Wishing you all some time to enjoy the slower pace of life, to experiment in the kitchen cultivating memories and bringing the process of food making back to the center of family life! We all care a little more about the product, when we are involved in the process – true for food and for life.
“Once I had a pumpkin, a pumpkin, a pumpkin…” This tune is a favorite of Vivi’s, my 22 month old, right now as she dances around the house singing “pa-kin, pa-kin” and encourages us all to join in. She too is getting into the fall spirit! Fall is here! – and our household is busily making the shift from summer into fall. We are pulling our fleece apparel out of the closet and searching for our fall bin of decorations. I always have a hard time saying goodbye to summer, but living in New England over the years, has helped me fall in love with Fall! Getting outdoors in the cool, crisp air, hiking the mountain range taking in the warm autumn colors, picking apples and pumpkins and eating them! It is now a season that I truly look forward to and especially love sharing its beauty with my children!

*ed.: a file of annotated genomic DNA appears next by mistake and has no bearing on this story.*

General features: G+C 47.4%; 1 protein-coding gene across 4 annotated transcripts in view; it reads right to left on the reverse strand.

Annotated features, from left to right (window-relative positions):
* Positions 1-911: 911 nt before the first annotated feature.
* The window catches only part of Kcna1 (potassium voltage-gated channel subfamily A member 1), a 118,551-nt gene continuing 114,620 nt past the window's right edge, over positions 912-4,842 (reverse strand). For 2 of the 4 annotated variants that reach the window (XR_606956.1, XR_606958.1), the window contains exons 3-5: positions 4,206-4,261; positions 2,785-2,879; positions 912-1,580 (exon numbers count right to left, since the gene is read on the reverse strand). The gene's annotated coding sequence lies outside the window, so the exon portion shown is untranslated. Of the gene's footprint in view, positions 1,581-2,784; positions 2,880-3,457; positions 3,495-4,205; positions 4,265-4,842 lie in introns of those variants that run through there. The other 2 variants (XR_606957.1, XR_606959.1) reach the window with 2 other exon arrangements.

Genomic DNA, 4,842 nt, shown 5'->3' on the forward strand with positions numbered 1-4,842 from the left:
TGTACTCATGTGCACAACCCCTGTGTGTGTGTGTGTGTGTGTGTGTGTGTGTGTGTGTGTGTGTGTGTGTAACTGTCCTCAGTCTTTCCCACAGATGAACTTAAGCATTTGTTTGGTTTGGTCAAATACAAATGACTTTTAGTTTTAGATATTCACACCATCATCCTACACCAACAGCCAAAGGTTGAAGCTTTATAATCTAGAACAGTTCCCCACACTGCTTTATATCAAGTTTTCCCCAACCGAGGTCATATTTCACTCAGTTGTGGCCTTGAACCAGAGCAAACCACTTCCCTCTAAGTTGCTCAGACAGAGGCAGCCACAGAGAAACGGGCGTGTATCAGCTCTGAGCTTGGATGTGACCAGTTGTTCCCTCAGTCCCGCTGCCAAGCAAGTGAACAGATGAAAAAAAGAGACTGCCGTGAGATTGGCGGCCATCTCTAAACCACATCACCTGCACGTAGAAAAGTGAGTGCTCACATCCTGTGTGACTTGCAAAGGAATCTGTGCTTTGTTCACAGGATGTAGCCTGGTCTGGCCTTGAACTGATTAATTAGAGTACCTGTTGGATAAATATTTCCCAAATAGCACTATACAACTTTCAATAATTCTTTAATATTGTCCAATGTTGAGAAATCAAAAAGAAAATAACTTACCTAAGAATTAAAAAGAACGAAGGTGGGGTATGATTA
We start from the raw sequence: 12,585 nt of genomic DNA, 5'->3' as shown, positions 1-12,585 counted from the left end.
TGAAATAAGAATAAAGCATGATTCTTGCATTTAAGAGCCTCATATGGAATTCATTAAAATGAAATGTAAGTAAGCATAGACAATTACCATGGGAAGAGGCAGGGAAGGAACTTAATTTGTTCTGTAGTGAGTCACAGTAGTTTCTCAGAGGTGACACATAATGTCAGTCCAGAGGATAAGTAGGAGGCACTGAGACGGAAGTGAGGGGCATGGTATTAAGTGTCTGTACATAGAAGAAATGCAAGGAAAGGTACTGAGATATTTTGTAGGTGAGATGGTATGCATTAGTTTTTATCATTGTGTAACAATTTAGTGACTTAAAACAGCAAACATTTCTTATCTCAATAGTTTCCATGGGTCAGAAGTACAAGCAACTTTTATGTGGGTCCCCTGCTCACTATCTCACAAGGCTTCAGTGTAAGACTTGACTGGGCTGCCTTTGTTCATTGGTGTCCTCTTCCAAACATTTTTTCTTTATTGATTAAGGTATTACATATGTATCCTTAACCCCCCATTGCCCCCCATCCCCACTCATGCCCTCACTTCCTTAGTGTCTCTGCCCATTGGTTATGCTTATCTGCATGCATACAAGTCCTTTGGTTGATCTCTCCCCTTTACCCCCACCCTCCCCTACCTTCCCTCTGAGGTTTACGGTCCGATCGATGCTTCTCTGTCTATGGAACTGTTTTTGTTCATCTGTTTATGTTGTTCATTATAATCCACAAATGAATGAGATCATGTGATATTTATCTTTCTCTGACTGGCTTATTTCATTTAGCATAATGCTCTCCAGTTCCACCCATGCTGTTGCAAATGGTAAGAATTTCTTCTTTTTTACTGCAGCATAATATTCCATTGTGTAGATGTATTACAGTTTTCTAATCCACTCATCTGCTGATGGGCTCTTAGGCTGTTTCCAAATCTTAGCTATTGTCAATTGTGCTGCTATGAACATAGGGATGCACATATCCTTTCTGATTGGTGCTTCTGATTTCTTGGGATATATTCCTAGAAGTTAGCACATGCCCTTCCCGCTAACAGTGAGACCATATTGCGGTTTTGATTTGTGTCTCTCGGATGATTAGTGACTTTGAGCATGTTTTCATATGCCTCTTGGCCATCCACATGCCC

As we prepare for the Fall Equinox on Tuesday September 22nd, the kids and I have been putting together our fall nature table, doing some fall decorating and nature crafts and putting together idea’s for our fall festive feast with local ingredients for Tuesday. As you may have guessed, the menu includes lot’s of pumpkin recipes! Fortunately, Leo’s pumpkin patch has been very rewarding this year. We have already carved and roasted 12 pumpkins! With more still to be picked! My little pumpkin farmer has carried his pumpkin interests into the kitchen and we’ve been busy making some of our pumpkin favorites.